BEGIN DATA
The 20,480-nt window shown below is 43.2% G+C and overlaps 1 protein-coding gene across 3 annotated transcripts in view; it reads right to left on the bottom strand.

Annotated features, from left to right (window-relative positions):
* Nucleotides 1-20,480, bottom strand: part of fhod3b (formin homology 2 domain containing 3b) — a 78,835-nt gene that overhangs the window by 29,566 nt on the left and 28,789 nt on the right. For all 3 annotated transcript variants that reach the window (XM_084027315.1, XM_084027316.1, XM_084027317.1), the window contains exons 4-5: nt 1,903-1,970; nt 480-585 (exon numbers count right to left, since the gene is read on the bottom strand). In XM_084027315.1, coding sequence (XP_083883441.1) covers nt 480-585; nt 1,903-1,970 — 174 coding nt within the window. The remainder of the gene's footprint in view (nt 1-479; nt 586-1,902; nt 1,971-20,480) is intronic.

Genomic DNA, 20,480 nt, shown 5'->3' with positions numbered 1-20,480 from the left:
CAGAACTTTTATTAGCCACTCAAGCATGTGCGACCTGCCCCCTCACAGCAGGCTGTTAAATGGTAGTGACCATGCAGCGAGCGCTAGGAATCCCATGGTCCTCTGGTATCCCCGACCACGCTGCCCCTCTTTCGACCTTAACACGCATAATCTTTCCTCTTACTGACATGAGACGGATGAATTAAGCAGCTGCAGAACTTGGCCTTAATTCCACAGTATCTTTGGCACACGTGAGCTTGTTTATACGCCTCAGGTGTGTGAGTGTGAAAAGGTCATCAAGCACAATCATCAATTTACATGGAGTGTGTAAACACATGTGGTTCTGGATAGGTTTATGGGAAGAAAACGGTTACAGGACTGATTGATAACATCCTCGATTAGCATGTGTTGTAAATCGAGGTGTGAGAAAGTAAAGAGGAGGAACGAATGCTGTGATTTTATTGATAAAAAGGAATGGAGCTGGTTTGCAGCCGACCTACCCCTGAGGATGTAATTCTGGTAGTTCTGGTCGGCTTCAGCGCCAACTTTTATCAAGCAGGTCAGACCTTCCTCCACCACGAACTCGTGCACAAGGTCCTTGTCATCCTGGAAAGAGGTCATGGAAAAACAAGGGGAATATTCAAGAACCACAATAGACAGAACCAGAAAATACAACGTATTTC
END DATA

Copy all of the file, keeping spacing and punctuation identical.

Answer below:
The 20,480-nt window shown below is 43.2% G+C and overlaps 1 protein-coding gene across 3 annotated transcripts in view; it reads right to left on the bottom strand.

Annotated features, from left to right (window-relative positions):
* Nucleotides 1-20,480, bottom strand: part of fhod3b (formin homology 2 domain containing 3b) — a 78,835-nt gene that overhangs the window by 29,566 nt on the left and 28,789 nt on the right. For all 3 annotated transcript variants that reach the window (XM_084027315.1, XM_084027316.1, XM_084027317.1), the window contains exons 4-5: nt 1,903-1,970; nt 480-585 (exon numbers count right to left, since the gene is read on the bottom strand). In XM_084027315.1, coding sequence (XP_083883441.1) covers nt 480-585; nt 1,903-1,970 — 174 coding nt within the window. The remainder of the gene's footprint in view (nt 1-479; nt 586-1,902; nt 1,971-20,480) is intronic.

Genomic DNA, 20,480 nt, shown 5'->3' with positions numbered 1-20,480 from the left:
CAGAACTTTTATTAGCCACTCAAGCATGTGCGACCTGCCCCCTCACAGCAGGCTGTTAAATGGTAGTGACCATGCAGCGAGCGCTAGGAATCCCATGGTCCTCTGGTATCCCCGACCACGCTGCCCCTCTTTCGACCTTAACACGCATAATCTTTCCTCTTACTGACATGAGACGGATGAATTAAGCAGCTGCAGAACTTGGCCTTAATTCCACAGTATCTTTGGCACACGTGAGCTTGTTTATACGCCTCAGGTGTGTGAGTGTGAAAAGGTCATCAAGCACAATCATCAATTTACATGGAGTGTGTAAACACATGTGGTTCTGGATAGGTTTATGGGAAGAAAACGGTTACAGGACTGATTGATAACATCCTCGATTAGCATGTGTTGTAAATCGAGGTGTGAGAAAGTAAAGAGGAGGAACGAATGCTGTGATTTTATTGATAAAAAGGAATGGAGCTGGTTTGCAGCCGACCTACCCCTGAGGATGTAATTCTGGTAGTTCTGGTCGGCTTCAGCGCCAACTTTTATCAAGCAGGTCAGACCTTCCTCCACCACGAACTCGTGCACAAGGTCCTTGTCATCCTGGAAAGAGGTCATGGAAAAACAAGGGGAATATTCAAGAACCACAATAGACAGAACCAGAAAATACAACGTATTTC